But according to Internet reviews, the other speakers don't even come close to the Pill.

"I owned a Jambox and played around with the Monster, Jabra Solemate and others that are about this size and I'll have to say the Pill has them beat hands down in my opinion," wrote reviewer Aztec506 after he recently purchased the Pill.

Story provided by ConsumerAffairs.

Text Only
Features
  • Biggest student loan profits come from grad students

    This week, the Congressional Budget Office projected that the federal government would earn roughly $127 billion from student lending during the next 10 years.

    April 18, 2014

  • Consumer spending on health care jumps as Affordable Care Act takes hold

    Nancy Beigel has known since September that she would need hernia surgery. She couldn't afford it on her $11,000 yearly income until she became eligible for Medicaid in January through President Barack Obama's signature health care law.

    April 17, 2014

  • To sleep well, you may need to adjust what you eat and when

    Sleep.  Oh, to sleep.  A good night's sleep is often a struggle for more than half of American adults.  And for occasional insomnia, there are good reasons to avoid using medications, whether over-the-counter or prescription.

    April 16, 2014

  • Allergies are the real midlife crisis

    One of the biggest mysteries is why the disease comes and goes, and then comes and goes again. People tend to experience intense allergies between the ages of 5 and 16, then get a couple of decades off before the symptoms return in the 30s, only to diminish around retirement age.

    April 15, 2014

  • Screen shot 2014-04-11 at 4.49.09 PM.png Train, entertain your pets with these 3 smartphone apps

    While they may not have thumbs to use the phone, pets can benefit from smartphone apps designed specifically for them.

    April 14, 2014 1 Photo

  • Millions of Android phones, tablets vulnerable to Heartbleed bug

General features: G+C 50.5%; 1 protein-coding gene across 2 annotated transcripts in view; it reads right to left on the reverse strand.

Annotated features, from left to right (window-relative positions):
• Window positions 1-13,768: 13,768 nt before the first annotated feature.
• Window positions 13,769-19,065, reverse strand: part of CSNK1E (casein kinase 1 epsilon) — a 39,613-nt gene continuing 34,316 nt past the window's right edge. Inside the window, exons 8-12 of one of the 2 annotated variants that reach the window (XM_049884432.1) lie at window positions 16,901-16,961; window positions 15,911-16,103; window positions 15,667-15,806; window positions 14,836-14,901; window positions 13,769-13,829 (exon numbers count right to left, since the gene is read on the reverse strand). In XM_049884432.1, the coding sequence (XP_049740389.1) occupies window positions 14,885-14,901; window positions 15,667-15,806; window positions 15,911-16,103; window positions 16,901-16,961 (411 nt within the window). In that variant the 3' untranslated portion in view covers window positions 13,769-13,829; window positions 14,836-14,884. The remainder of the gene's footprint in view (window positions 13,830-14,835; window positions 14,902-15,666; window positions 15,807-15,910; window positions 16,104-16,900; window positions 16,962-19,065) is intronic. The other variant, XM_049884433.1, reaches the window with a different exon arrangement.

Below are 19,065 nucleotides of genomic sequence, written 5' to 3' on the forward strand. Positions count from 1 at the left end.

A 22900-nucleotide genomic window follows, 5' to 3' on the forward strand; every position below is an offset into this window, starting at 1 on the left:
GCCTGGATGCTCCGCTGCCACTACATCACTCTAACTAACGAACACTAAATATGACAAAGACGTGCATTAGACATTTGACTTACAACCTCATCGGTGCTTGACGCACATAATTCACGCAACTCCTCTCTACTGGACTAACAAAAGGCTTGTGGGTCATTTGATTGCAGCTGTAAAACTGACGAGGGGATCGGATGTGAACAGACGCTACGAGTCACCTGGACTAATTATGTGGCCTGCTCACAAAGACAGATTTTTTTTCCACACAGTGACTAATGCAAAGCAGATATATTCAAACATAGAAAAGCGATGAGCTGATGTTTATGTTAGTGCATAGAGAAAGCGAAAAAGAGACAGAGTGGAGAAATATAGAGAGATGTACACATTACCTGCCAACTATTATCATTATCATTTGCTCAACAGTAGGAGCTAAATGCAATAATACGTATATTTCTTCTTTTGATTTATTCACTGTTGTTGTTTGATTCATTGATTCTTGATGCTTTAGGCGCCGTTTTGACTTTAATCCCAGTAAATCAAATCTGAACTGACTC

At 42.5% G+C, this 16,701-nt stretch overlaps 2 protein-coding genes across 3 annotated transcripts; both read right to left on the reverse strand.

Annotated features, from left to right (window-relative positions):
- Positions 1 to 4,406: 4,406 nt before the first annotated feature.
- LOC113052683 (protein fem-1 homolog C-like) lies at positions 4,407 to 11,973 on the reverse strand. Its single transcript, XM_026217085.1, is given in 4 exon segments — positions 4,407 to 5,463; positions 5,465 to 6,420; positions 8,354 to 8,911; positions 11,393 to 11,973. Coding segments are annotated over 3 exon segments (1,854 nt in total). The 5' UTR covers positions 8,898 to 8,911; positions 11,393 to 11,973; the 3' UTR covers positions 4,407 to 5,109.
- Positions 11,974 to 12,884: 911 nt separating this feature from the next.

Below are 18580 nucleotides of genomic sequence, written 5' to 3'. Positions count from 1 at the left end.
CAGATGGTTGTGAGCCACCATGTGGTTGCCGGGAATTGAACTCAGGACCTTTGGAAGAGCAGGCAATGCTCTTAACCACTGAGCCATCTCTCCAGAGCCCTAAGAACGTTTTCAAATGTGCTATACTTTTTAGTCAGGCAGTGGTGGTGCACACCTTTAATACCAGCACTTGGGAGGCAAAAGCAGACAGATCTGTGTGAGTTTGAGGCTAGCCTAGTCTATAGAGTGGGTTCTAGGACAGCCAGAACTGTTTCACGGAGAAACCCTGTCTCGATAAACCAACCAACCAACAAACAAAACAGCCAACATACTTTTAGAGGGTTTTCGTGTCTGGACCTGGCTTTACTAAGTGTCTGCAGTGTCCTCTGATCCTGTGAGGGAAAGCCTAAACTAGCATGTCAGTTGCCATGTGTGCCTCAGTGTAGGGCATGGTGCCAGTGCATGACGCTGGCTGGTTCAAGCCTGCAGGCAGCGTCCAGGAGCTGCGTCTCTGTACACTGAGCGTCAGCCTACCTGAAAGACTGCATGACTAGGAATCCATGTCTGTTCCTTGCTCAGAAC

Millions of smartphones and tablets running Google's Android operating system have the Heartbleed software bug, in a sign of how broadly the flaw extends beyond the Web and into consumer devices.

    April 11, 2014

  • DayCareCosts.jpg Day care's cost can exceed college tuition in some states

    Most parents will deal with an even larger kid-related expense long before college, and it's a cost that very few of them are as prepared for: day care.

    April 10, 2014 1 Photo

  • 10 tips for surviving a severe allergy season

    My colleague Brady Dennis reported recently that the arrival of warmer weather will soon unleash a pollen tsunami in parts of the country where the winter has been especially long and cold. Here are some survival tips from Clifford W. Bassett, an allergy specialist and assistant clinical professor of medicine at the New York University School of Medicine.

    April 9, 2014

  • To get quality care, it helps to be the right kind of patient

    I am a family physician. Sometimes I must step out of the comfort of my clinical role and into that of patient or family caregiver. Generally, these trips to the other side of the exam table inspire a fair amount of anxiety.

    April 8, 2014

  • A man with amnesia taught us how memories become personal

    Although not as celebrated as the late American amnesiac H.M., for my money K.C. taught us more important and poignant things about how memory works. He showed how we make memories personal and personally meaningful. He also had a heck of a life story.

    April 7, 2014

Twitter Updates
Facebook
Stocks